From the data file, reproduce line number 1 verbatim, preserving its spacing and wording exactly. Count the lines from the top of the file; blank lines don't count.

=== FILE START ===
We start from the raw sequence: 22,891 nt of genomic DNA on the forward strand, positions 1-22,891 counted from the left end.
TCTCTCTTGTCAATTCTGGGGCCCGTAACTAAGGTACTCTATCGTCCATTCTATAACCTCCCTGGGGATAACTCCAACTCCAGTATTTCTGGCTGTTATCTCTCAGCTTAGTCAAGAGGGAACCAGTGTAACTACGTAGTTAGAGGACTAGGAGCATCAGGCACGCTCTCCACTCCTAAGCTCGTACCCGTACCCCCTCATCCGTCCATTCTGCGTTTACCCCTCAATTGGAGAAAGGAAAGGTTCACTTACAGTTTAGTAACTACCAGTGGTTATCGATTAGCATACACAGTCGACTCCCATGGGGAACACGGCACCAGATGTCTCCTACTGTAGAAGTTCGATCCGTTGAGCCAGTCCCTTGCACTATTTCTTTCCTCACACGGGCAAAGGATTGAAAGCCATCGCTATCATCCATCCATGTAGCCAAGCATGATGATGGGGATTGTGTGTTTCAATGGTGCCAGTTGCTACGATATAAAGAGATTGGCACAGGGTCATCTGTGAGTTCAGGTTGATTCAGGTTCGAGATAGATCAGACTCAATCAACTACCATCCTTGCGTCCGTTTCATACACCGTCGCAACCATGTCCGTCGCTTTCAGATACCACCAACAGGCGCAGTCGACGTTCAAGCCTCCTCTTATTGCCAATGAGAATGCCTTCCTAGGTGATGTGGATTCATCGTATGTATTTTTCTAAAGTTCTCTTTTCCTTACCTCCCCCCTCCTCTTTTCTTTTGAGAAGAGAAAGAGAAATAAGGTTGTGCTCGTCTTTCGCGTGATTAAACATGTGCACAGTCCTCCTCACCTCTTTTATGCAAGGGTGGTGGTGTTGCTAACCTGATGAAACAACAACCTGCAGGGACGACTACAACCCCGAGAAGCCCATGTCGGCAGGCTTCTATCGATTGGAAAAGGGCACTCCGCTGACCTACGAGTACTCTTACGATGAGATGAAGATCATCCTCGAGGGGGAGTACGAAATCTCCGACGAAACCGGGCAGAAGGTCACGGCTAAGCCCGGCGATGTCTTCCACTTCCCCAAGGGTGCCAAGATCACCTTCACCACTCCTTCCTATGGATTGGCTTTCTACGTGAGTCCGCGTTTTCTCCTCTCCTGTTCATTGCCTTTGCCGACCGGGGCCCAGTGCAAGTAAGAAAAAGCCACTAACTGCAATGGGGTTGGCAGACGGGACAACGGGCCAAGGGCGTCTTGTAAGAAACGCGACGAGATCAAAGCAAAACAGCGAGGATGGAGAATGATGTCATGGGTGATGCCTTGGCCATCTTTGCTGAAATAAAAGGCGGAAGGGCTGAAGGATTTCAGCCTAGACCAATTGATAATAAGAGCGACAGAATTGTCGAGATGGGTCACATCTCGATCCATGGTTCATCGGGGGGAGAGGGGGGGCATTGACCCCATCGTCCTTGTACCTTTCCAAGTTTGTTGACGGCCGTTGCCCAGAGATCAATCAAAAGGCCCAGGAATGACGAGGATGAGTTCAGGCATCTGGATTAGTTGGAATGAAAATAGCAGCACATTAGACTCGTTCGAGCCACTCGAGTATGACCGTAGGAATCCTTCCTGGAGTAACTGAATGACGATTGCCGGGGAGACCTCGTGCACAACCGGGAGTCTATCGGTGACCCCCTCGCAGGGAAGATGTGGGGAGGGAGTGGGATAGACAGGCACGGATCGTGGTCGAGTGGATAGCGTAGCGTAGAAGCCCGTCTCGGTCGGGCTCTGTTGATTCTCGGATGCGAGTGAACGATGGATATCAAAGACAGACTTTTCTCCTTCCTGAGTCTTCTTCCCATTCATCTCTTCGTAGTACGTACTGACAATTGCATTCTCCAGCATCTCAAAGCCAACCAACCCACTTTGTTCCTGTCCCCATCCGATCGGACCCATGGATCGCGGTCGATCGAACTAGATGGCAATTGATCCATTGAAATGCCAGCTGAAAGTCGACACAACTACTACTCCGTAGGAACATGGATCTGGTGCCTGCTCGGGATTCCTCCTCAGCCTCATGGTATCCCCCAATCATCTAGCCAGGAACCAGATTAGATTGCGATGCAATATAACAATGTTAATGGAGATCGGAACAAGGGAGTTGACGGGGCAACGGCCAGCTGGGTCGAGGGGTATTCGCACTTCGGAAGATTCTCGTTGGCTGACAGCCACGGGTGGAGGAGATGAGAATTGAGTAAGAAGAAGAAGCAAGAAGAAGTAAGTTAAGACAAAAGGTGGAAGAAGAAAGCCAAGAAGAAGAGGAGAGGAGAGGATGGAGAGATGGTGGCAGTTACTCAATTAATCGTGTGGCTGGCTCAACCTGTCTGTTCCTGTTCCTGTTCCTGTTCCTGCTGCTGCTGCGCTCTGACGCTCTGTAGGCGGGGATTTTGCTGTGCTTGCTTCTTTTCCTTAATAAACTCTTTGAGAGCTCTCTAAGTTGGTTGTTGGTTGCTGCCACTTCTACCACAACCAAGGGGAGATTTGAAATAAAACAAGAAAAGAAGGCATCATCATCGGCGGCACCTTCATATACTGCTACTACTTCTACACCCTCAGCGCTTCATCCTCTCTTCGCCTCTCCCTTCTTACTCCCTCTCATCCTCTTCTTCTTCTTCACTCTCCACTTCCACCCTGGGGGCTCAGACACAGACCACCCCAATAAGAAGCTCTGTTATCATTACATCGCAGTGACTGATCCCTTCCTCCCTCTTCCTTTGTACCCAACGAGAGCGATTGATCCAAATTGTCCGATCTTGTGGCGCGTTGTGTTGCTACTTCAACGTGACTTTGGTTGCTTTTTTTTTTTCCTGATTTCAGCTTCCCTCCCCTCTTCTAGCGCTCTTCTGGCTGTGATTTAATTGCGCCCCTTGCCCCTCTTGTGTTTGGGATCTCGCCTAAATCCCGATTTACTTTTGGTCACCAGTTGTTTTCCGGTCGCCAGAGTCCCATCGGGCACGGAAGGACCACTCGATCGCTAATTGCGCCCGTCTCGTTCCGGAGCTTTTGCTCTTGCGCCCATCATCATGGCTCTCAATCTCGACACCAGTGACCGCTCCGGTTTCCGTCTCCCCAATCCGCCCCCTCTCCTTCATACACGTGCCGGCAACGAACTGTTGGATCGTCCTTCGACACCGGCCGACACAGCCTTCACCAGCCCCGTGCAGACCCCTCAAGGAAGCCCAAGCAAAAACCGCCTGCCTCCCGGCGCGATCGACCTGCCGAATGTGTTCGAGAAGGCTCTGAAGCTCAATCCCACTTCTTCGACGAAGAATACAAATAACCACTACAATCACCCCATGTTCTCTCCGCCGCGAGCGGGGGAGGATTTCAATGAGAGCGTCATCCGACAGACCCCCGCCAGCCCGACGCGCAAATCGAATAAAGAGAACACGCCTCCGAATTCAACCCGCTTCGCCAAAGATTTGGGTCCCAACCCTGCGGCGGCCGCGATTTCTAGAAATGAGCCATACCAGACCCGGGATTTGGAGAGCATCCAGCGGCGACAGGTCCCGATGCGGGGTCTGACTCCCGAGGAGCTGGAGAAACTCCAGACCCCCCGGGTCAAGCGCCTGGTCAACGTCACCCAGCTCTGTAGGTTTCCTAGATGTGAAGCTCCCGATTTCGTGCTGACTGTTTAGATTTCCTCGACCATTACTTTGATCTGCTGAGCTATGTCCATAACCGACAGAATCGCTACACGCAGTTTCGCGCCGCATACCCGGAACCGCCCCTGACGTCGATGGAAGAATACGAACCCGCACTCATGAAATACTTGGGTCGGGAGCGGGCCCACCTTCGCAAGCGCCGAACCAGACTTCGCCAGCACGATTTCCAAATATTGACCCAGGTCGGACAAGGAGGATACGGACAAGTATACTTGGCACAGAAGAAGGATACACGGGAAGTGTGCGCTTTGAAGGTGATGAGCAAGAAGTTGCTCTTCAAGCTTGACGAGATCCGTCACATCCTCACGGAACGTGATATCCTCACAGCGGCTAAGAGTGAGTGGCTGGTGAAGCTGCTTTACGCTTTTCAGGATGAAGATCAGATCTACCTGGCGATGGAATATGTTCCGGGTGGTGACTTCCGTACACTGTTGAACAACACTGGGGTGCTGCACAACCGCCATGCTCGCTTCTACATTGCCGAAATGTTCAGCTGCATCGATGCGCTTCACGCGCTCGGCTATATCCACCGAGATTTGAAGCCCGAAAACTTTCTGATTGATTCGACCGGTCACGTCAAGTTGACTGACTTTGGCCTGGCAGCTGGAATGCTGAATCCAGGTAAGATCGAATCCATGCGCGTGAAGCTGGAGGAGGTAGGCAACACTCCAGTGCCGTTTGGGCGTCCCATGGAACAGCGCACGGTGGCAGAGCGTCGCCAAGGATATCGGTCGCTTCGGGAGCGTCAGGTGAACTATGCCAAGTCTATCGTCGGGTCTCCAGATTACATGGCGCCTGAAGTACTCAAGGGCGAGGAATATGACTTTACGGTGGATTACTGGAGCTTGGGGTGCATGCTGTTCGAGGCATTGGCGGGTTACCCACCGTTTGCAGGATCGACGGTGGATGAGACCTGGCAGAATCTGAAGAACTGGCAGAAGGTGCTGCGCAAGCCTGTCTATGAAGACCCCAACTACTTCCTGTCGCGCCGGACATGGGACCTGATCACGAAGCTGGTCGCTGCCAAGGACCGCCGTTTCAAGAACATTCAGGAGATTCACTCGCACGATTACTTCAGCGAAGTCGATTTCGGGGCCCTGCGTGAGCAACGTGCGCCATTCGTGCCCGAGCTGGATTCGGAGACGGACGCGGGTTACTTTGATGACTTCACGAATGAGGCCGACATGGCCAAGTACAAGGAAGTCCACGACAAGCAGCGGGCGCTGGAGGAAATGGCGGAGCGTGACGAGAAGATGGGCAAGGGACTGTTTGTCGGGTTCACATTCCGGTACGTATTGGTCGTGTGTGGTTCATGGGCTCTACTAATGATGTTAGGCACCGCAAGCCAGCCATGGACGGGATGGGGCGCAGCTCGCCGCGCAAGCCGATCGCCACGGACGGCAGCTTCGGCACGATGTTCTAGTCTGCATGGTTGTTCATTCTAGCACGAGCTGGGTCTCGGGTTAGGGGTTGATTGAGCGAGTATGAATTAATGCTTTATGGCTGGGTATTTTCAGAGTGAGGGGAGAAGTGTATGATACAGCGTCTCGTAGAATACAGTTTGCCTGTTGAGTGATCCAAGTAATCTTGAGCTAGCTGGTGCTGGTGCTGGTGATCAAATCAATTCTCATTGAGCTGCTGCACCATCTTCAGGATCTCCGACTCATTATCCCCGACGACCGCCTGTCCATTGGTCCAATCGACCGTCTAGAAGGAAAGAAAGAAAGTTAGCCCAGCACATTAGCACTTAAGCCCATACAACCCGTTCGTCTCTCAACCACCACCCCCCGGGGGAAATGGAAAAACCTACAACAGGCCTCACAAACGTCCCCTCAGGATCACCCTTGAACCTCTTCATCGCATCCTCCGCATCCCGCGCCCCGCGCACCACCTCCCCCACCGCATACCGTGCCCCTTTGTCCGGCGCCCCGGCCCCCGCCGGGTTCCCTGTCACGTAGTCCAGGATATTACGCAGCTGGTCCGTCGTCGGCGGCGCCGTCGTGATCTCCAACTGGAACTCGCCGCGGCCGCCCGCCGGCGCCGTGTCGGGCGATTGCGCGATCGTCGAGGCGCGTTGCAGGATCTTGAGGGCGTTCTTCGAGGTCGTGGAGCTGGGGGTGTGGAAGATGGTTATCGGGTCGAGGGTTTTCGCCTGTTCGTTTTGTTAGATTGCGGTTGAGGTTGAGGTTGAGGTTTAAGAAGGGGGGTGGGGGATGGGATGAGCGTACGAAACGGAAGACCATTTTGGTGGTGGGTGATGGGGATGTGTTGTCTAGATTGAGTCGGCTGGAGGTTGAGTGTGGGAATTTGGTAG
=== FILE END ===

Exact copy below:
We start from the raw sequence: 22,891 nt of genomic DNA on the forward strand, positions 1-22,891 counted from the left end.